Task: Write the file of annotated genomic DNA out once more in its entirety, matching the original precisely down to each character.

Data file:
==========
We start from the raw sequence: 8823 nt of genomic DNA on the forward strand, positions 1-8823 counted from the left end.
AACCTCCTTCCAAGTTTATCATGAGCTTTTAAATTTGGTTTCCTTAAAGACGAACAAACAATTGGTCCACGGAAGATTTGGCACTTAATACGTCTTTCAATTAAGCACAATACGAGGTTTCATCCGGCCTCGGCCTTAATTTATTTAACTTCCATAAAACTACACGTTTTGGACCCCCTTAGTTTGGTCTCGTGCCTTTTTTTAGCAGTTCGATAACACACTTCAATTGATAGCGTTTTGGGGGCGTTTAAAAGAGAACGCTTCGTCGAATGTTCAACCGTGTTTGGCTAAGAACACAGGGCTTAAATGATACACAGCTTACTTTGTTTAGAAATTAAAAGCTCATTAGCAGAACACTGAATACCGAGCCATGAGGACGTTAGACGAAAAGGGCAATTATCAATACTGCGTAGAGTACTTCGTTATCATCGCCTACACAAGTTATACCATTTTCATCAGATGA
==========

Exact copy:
We start from the raw sequence: 8823 nt of genomic DNA on the forward strand, positions 1-8823 counted from the left end.
AACCTCCTTCCAAGTTTATCATGAGCTTTTAAATTTGGTTTCCTTAAAGACGAACAAACAATTGGTCCACGGAAGATTTGGCACTTAATACGTCTTTCAATTAAGCACAATACGAGGTTTCATCCGGCCTCGGCCTTAATTTATTTAACTTCCATAAAACTACACGTTTTGGACCCCCTTAGTTTGGTCTCGTGCCTTTTTTTAGCAGTTCGATAACACACTTCAATTGATAGCGTTTTGGGGGCGTTTAAAAGAGAACGCTTCGTCGAATGTTCAACCGTGTTTGGCTAAGAACACAGGGCTTAAATGATACACAGCTTACTTTGTTTAGAAATTAAAAGCTCATTAGCAGAACACTGAATACCGAGCCATGAGGACGTTAGACGAAAAGGGCAATTATCAATACTGCGTAGAGTACTTCGTTATCATCGCCTACACAAGTTATACCATTTTCATCAGATGA